By Dan Johnson
Let’s get that name dealt with right away—say, “ACK-will-lay.” The model name looks more awkward than it is and sounds more graceful than it looks. The word translates from Latin as “eagle.” Though unusual, Aquilae is a worthy name for a light aircraft.
When you glance at the photos, do you get the feeling you’ve seen this before? You should, but you may be wrong.
Popular Design Configuration
Aquilae looks very much like—but is not—the G1 STOL. Some years before G1 arrived here in the U.S., I’d written about a French-produced version after seeing it equipped with hand controls and its wings folded compactly on a trailer at the German Aero Friedrichshafen show. The basic design has been flying for close to 25 years.
Originally developed as the Yuma by Alisport, a French company, the design was later taken over by G1 Aviation, another French company that does extensive machine shop work for several aircraft builders. Alisport produced plans for its Yuma, and that’s what G1 used when it took over after the original Alisport engineer retired. It is also what Aquilae is using.
Yuma itself may have started as a modification of the Zenith CH-701, though these threads get increasingly hard to follow when changes are made.
All this made me look twice when I first spotted the gleaming Aquilae in polished aluminum.
Mark Mellicker represented the G1 STOL at airshows for the last couple years. As happens in aviation and any other business, events changed the organization and another company at AirVenture told me they were now representing G1. So I had two clues when I saw Mellicker by this shiny new airplane. Mellicker decided to go on his own and, voila!, Aquilae.
You see, Mellicker’s version has the simple wing-fold system that many buyers like. It’s a large-ish, STOL-capable design like G1 that fits the current-day standard for LSA. Gross weight is 1,320 pounds and the design uses the 100-horsepower 912 ULS. That is the one you see in the nearby images as it was displayed at AirVenture Oshkosh 2023.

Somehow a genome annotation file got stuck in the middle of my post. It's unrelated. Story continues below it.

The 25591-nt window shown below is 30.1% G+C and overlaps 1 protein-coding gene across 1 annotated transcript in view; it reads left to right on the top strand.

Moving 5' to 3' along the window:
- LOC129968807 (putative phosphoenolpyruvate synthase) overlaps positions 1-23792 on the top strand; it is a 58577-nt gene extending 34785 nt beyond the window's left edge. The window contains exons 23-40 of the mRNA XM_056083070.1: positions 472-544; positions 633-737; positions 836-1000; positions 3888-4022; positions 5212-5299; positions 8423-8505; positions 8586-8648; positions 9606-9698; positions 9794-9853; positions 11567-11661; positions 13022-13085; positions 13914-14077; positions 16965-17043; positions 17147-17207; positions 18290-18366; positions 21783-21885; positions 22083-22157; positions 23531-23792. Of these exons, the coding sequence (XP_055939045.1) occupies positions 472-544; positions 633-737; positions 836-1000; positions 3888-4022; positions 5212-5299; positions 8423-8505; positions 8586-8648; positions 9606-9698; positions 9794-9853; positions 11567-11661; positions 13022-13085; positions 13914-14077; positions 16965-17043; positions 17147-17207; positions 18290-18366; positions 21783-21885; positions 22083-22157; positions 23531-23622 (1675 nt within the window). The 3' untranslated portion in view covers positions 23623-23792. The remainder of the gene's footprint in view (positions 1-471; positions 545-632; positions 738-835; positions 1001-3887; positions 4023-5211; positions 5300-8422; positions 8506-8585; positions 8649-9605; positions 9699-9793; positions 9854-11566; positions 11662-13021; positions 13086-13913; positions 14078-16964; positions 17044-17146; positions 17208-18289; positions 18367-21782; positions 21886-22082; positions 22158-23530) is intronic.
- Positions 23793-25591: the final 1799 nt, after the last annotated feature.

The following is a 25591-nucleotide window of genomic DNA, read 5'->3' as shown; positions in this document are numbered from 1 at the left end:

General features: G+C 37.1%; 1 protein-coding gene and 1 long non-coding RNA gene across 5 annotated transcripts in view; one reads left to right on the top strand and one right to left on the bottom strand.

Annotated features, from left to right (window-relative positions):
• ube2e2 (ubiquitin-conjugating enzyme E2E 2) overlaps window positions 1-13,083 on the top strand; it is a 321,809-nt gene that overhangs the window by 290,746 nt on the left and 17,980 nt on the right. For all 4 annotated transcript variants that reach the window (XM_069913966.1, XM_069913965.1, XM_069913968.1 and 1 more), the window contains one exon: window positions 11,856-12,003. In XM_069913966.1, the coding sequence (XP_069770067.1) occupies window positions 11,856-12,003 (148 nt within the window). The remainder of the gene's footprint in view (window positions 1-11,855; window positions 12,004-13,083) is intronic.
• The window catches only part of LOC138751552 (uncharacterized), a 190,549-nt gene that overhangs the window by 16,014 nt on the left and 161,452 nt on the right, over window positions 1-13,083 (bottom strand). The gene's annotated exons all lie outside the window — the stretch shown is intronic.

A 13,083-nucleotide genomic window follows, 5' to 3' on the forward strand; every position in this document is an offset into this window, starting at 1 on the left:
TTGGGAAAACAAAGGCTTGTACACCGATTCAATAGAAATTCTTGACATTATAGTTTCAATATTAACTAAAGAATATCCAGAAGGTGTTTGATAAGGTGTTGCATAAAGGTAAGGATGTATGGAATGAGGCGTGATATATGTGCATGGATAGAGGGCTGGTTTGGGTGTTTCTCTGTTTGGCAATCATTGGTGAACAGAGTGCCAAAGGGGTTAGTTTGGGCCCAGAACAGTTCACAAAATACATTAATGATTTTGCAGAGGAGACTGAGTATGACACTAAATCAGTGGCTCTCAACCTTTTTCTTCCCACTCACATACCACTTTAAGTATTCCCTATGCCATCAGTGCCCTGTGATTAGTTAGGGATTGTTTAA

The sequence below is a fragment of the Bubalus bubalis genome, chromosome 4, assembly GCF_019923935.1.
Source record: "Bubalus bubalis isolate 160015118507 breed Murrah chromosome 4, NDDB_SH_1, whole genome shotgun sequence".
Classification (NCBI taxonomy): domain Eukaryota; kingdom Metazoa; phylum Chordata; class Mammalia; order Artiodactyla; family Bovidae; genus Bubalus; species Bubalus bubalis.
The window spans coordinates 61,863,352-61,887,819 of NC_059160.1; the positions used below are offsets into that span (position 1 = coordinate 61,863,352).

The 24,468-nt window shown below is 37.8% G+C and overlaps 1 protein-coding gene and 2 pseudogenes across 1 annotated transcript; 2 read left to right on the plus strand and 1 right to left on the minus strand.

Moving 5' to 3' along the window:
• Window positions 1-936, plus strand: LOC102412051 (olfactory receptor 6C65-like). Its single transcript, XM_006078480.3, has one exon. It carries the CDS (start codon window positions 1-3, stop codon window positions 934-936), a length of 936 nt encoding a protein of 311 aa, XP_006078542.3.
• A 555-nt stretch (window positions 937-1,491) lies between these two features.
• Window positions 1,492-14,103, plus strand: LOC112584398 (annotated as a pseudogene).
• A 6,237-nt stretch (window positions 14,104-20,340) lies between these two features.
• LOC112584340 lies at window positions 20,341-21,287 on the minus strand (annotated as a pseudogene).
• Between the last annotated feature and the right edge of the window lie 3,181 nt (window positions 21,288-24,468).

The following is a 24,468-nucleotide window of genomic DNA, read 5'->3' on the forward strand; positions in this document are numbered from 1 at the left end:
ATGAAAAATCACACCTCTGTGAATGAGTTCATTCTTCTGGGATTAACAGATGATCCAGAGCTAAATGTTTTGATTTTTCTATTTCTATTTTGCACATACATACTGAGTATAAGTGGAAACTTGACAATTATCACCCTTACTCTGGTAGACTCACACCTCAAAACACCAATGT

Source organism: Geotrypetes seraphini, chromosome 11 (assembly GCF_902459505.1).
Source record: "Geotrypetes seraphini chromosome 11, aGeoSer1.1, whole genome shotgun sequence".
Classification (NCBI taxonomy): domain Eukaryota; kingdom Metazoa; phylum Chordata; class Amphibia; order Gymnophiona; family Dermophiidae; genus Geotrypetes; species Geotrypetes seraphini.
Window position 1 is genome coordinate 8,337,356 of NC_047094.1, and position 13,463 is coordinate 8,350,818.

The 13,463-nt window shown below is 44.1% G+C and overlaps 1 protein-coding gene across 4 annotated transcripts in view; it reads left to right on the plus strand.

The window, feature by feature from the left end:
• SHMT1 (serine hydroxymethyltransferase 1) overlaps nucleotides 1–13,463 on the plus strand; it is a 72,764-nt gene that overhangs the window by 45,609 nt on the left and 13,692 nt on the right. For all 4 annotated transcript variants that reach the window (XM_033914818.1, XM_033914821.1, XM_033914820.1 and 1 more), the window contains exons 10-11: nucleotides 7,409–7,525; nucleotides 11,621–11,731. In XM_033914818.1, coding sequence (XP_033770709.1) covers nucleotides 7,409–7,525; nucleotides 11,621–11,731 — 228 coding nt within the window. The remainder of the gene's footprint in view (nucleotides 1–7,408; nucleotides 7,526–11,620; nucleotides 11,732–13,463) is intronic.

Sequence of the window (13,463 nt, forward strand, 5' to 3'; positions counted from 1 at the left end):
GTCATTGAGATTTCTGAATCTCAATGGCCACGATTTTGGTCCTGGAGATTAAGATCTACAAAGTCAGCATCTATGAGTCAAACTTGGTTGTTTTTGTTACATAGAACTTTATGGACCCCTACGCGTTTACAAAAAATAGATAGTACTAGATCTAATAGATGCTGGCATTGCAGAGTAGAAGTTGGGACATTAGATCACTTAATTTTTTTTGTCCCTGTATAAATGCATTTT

Mellicker and his Ontario, Canada-based partner Lionel Neels have plans for Aquilae that will transform it into an American-made aircraft. While Neels will do some builder assistance and service for Canadian customers, his capacity may be too small for the interest. Already, Aquilae has generated eight orders.
Mellicker and Neels have teamed up in a cooperative arrangement with AeroPup developer, Don Fielden. Both companies displayed side-by-side at the recent Midwest LSA Expo 2023.
Fielden’s AeroPup operation is based in Lakeland, Florida (home to Sun ‘n Fun). The Florida base will coordinate actives for design, subletting machine work and other fabrication. Fielden will do the main kit assembly provide build center work as will Mellicker in western Illinois (not far from Galena for those who know the area). Neels will handle Canadian interest.
The first Aquilae will use some G1 parts supplied by the French company, but most of the airframe components will be sourced the U.S. Eventually it is planned to become an all-American operation.
Mellicker said Aquilae is “entirely built with 2024-T3 Alclad aluminum fitted over a 4130 steel tube welded frame. As seen, the wings fold compactly so that it can be towed on a small trailer and could be kept in some garages.